Remember those twelve or so projects I had in various stages of WIPness? Well, several have been finished – the Wedding Umbrellas, the little flower and the Sarah Homfray crewel bird. So there are fewer in the pile now? Well, no. A doodle cloth has been added for Soli Deo Gloria (I have worked out what I want to do with the flower centre; now to try different approaches for the petals), as well as a crewel project made up of bits of designs from two books, and a wool version of Hengest (using some of the Milano Heathway wools that arrived today). But at least I am finishing things as well as starting them!
One small project, however, was in danger of turning from a WIP (Work In Progress) into a UFO (UnFinished Object). It was a small pansy which I found on an embroidery website somewhere and which I thought would be handy to try out my Madeira Lana threads. And so it was; I got some useful long & short stitch in on one of the petals, then rather lost interest, at least partly because by then I’d used the Lana for one of my Quatrefoils as well, so the pansy’s original use had been rather overtaken by events.
And I realised I didn’t really like the way the leaves were designed, divided into two halves, light and dark green. Of course I could change that to be long & short stitch as well, but by then I’d already done half a leaf in dark green split stitch. And then it dawned on me: I could use this pansy to Try Out Something Else!
The Tree of Life I’ve been designing for the past three years or so has one of those willowy trunks that you see a lot in Jacobean crewel work as well; mine is meant to be worked in stem stitch lines, and probably not solidly filled. But that, and a daffodil I did some time ago, made me wonder about using stem stitch and split stitch as a solid filling when you don’t go round and round but work in lines. If you work the two outlines and then work your way in from both sides to the middle (which is what I would instinctively do) then unless the shape is uniformly wide along its entire length you will get a sort of vein in the middle where the lines coming from left and right meet. How could you avoid that effect? Well, one way might be to work middle-to-sides instead of sides-to-middle – then the lines would get shorter on the outside of the shape. Start at the bottom in the middle to do a full-length line right to the top, then add lines on the left and right of the middle which are each a little shorter than the previous one, simply stopping when they reach the outline.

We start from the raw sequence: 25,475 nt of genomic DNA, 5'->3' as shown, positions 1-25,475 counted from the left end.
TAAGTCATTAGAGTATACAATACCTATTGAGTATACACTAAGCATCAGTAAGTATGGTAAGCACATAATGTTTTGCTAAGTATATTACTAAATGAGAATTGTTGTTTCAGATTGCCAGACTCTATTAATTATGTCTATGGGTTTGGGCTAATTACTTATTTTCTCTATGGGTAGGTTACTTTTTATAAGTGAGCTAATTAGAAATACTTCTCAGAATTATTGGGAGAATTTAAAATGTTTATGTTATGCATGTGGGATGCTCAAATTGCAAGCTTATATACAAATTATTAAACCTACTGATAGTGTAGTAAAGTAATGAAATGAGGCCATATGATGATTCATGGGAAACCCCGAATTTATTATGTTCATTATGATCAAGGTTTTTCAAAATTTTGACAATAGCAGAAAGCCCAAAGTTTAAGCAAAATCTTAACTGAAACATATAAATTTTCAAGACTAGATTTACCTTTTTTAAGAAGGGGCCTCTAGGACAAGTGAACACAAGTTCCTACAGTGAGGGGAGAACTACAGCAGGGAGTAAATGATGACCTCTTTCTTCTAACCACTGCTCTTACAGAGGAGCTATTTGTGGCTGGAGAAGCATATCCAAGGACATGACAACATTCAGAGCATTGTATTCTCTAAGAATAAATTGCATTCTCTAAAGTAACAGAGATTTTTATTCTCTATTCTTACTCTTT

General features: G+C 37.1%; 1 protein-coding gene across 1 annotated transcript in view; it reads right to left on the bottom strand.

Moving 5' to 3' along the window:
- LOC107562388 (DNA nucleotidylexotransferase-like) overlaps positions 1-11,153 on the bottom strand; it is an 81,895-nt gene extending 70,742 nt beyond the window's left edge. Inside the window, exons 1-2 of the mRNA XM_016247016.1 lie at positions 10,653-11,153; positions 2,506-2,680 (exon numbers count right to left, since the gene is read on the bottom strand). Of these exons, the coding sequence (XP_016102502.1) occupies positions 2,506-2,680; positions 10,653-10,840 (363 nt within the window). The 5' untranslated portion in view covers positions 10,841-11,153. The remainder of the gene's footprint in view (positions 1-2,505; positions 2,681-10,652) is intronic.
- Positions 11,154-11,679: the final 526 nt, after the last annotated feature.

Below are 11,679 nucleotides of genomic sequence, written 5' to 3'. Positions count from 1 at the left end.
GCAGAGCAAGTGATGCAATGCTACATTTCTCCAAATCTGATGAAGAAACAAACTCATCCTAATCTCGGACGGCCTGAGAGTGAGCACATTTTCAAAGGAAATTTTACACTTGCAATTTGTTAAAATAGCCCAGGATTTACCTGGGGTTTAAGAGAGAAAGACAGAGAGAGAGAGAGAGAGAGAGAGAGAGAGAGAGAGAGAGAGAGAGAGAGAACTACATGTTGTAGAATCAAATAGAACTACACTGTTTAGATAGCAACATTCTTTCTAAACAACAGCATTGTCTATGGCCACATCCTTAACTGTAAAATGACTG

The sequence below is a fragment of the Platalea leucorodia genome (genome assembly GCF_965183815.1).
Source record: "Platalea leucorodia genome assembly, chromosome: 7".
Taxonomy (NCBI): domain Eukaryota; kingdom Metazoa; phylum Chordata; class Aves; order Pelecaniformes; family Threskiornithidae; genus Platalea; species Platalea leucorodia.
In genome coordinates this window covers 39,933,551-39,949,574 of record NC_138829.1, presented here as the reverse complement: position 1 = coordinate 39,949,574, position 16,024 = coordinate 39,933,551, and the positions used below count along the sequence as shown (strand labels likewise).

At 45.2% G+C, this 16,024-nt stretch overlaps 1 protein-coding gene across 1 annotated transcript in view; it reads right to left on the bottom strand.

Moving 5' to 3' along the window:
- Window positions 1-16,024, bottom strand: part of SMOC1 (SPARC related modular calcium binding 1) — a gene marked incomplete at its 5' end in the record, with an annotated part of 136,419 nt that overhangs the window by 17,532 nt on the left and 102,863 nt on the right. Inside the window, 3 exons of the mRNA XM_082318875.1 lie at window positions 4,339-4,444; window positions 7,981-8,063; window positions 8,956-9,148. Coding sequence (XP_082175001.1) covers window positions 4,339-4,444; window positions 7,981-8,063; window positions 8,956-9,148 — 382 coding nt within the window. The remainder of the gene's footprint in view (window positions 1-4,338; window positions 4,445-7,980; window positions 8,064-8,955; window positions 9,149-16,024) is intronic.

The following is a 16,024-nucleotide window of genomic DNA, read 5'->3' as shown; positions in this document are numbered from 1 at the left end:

My theory, when thinking it over, was that the former method (sides-to-middle) would cause a ridge or vein in the middle but also have smoother sides, while the latter (middle-to-sides) would be smooth in the centre but perhaps a little stepped on the sides. Well, why not try this out on the four leaves of the pansy! So I set out to work the dark green halves of the leaves, side-to-middle on the left-hand leaves and middle-to-side on the right-hand ones. As you can see the bottom leaf on the left particularly shows the slightly stepped line down the centre, where the light green other half will meet it.
The photographs below were taken before I managed to completely finish the final leaf, but I think the difference is clear enough to see, and a very useful record to keep in my doodle folder. I managed to keep the sides of the middle-to-sides leaves rather smoother than I had feared/expected, which was a pleasant surprise!
So now I know: if I want a vein down the middle, for example because I am stitching a leaf, I’ll use sides-to-middle – and if I don’t, for example on petals or trunks, I’ll use middle-to-sides! As for the rest of the pansy, it may get finished. Or not. It depends on how loudly the wool unicorn calls…